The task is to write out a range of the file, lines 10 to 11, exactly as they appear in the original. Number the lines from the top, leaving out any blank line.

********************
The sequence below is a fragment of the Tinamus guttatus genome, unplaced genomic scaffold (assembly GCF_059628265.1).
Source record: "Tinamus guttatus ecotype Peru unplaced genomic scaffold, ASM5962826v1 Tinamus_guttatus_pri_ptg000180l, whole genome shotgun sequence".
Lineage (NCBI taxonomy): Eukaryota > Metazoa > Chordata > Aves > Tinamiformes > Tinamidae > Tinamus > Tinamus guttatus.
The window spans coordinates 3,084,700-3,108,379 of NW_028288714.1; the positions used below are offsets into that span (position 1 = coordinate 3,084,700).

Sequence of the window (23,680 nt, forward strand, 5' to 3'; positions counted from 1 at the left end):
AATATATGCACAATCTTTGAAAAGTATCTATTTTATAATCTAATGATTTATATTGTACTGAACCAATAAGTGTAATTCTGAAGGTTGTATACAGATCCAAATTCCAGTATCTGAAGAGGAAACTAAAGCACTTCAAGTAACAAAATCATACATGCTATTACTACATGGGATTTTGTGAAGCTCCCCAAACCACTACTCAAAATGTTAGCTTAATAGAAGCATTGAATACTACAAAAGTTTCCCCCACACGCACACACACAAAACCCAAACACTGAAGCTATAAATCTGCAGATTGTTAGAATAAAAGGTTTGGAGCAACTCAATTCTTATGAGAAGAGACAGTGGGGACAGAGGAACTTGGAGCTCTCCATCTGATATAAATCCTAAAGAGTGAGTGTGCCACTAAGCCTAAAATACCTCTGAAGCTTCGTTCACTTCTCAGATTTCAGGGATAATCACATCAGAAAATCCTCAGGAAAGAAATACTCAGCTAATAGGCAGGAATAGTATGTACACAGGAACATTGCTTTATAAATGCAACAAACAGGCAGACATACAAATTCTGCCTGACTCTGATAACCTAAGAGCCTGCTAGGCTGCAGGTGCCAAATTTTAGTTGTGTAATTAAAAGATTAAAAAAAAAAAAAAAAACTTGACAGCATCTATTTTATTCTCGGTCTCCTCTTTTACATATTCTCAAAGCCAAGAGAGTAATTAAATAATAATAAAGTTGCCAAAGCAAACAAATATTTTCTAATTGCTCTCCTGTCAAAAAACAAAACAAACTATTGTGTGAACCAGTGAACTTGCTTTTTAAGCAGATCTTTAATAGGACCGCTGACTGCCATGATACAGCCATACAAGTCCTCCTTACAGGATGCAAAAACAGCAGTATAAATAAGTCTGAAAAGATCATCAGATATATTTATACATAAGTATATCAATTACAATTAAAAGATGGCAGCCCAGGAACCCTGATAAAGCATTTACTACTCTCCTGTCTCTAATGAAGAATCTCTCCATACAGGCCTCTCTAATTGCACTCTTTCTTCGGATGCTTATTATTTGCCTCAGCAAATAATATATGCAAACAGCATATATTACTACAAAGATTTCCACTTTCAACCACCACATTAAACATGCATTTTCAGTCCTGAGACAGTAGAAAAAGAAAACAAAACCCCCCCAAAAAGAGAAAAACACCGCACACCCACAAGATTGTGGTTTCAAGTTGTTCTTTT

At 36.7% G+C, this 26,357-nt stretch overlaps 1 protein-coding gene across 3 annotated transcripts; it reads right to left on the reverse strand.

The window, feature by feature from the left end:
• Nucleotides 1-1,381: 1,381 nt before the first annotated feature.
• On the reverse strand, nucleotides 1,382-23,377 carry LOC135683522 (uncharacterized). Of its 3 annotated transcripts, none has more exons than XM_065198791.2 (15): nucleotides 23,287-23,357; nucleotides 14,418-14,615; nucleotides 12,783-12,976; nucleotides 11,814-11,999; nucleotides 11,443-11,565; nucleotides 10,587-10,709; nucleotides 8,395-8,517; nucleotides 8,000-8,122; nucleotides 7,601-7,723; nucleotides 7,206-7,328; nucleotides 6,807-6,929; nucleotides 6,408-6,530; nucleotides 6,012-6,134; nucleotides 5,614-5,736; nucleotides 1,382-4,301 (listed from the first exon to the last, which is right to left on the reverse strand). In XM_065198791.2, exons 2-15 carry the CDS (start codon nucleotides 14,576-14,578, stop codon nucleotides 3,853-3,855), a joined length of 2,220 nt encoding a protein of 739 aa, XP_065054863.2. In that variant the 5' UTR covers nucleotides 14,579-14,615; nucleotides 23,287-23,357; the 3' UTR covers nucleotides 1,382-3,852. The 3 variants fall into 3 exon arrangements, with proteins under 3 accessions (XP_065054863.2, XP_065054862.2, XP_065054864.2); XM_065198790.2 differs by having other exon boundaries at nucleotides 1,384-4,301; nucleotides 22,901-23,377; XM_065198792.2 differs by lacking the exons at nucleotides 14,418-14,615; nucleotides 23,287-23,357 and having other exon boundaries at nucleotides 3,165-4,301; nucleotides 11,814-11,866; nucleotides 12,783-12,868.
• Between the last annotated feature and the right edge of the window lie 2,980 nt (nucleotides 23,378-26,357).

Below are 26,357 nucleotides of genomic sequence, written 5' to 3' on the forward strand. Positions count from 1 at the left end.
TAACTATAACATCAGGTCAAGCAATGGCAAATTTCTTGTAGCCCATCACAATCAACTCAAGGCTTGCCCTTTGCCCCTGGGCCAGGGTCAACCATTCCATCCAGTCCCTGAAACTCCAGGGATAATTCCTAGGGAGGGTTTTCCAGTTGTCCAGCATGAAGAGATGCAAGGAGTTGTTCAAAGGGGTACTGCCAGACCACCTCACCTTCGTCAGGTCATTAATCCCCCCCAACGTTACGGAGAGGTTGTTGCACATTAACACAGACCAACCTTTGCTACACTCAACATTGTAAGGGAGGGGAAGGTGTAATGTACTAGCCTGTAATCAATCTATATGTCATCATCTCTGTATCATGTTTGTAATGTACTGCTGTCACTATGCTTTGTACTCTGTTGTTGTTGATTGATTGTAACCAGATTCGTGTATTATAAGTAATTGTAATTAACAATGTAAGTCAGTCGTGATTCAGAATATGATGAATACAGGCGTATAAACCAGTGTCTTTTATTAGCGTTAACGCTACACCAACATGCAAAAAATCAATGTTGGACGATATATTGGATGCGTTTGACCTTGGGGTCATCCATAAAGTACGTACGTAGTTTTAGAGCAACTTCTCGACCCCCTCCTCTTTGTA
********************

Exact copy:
• On the reverse strand, nucleotides 1,382-23,377 carry LOC135683522 (uncharacterized). Of its 3 annotated transcripts, none has more exons than XM_065198791.2 (15): nucleotides 23,287-23,357; nucleotides 14,418-14,615; nucleotides 12,783-12,976; nucleotides 11,814-11,999; nucleotides 11,443-11,565; nucleotides 10,587-10,709; nucleotides 8,395-8,517; nucleotides 8,000-8,122; nucleotides 7,601-7,723; nucleotides 7,206-7,328; nucleotides 6,807-6,929; nucleotides 6,408-6,530; nucleotides 6,012-6,134; nucleotides 5,614-5,736; nucleotides 1,382-4,301 (listed from the first exon to the last, which is right to left on the reverse strand). In XM_065198791.2, exons 2-15 carry the CDS (start codon nucleotides 14,576-14,578, stop codon nucleotides 3,853-3,855), a joined length of 2,220 nt encoding a protein of 739 aa, XP_065054863.2. In that variant the 5' UTR covers nucleotides 14,579-14,615; nucleotides 23,287-23,357; the 3' UTR covers nucleotides 1,382-3,852. The 3 variants fall into 3 exon arrangements, with proteins under 3 accessions (XP_065054863.2, XP_065054862.2, XP_065054864.2); XM_065198790.2 differs by having other exon boundaries at nucleotides 1,384-4,301; nucleotides 22,901-23,377; XM_065198792.2 differs by lacking the exons at nucleotides 14,418-14,615; nucleotides 23,287-23,357 and having other exon boundaries at nucleotides 3,165-4,301; nucleotides 11,814-11,866; nucleotides 12,783-12,868.
• Between the last annotated feature and the right edge of the window lie 2,980 nt (nucleotides 23,378-26,357).